FACTS: Clarence Brandenburg was the leader of an Ohio affiliate of the Ku Klux Klan, an organization dedicated to white supremacy. Brandenburg wanted to obtain publicity for the Klan’s goal, so he reached out to a Cincinnati reporter at a local television station. Brandenburg invited the reporter to cover a Klan rally that would take place on a farm in the summer of 1964. With the assistance of Klansmen organizers, the reporter and a cameraman attended the rally and filmed the event. Portions of the footage was later aired on local and national television, revealing Klan members gathered around a burning cross, in their hoods and robes, and some carrying weapons. At this rally, Brandenburg had given a speech where he made derogatory comments about Blacks and Jews. He also suggested that, “some revengence might be taken against the federal government if the government continued to suppress the white, Caucasian race.”
Based on the footage, Brandenburg was convicted under the Ohio Criminal Syndicalism statute. He was fined $1,000 and sentenced to one to ten years in prison. The 1919 made it illegal to advocate “crime, sabotage, violence, or unlawful methods of terrorism as a means of accomplishing industrial or political reform” and of “voluntarily assembling with any society, group or assemblage of persons formed to teach or advocated the doctrines of criminal syndicalism.” Essentially, the statute banned the spread of unpatriotic views.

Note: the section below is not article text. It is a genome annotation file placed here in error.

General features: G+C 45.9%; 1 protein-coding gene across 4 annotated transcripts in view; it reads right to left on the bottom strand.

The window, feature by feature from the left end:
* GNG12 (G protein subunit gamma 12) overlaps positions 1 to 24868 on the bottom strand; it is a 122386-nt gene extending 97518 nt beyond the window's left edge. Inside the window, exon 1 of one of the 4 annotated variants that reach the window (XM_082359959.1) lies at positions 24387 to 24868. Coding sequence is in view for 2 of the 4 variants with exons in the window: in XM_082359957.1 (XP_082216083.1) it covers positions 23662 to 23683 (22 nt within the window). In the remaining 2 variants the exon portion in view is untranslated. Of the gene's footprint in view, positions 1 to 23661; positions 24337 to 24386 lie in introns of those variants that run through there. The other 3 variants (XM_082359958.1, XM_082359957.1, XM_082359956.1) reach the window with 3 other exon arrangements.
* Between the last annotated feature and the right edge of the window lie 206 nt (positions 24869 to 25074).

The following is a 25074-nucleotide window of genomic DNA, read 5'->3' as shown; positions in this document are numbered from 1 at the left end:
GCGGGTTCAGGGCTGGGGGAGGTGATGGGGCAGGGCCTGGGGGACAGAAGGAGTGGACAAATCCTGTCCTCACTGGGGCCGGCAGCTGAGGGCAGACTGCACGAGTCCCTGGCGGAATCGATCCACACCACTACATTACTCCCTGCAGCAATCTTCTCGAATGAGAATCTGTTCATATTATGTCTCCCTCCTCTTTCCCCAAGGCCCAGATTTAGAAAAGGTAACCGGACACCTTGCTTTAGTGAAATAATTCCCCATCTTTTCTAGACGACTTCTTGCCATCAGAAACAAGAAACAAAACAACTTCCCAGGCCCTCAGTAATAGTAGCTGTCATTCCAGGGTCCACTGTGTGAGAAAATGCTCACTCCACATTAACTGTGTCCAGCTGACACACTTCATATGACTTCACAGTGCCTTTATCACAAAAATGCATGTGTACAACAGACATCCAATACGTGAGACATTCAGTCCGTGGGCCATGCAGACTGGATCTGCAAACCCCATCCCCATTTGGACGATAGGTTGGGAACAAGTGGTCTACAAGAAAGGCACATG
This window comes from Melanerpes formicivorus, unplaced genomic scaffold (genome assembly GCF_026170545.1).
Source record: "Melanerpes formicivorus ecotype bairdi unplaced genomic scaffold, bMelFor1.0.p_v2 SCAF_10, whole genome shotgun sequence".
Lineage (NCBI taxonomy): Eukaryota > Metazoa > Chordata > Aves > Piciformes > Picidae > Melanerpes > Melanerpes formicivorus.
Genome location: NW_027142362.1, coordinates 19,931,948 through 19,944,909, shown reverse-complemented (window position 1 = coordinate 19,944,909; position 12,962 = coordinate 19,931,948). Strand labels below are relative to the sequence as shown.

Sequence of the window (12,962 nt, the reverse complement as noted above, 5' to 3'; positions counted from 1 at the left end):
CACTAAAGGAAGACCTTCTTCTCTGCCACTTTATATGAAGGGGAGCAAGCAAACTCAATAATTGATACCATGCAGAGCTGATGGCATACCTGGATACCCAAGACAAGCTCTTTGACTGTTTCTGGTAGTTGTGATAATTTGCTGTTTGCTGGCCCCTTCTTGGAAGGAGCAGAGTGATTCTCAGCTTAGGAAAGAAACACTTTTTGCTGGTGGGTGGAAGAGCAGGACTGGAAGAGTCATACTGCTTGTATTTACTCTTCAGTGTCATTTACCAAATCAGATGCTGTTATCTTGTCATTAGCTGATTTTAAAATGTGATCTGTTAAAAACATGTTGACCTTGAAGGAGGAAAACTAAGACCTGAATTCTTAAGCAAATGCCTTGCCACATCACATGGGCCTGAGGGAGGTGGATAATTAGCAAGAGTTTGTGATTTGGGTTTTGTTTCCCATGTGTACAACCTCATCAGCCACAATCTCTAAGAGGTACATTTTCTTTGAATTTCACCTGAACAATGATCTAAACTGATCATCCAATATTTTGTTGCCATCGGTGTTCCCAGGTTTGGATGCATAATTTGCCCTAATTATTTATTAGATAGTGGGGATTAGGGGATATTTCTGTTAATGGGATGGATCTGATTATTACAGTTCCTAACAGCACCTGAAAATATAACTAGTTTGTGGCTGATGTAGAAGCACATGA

Brandenburg appealed his conviction on the grounds that the Ohio Criminal Syndicalism statute violated the free speech clauses of the First and Fourteenth Amendment. The case originated in the Ohio State Trial court, and then appealed to the Ohio State Supreme Court. Both courts dismissed Brandenburg claims. Brandenburg then petitioned the United States Supreme court on that grounds that. The Supreme Court issued a writ of certiorari to the intermediate appellate,
LEGAL QUESTION(S): Is speech that advocates violence or violation of the law, protected under the First Amendment, as applied to…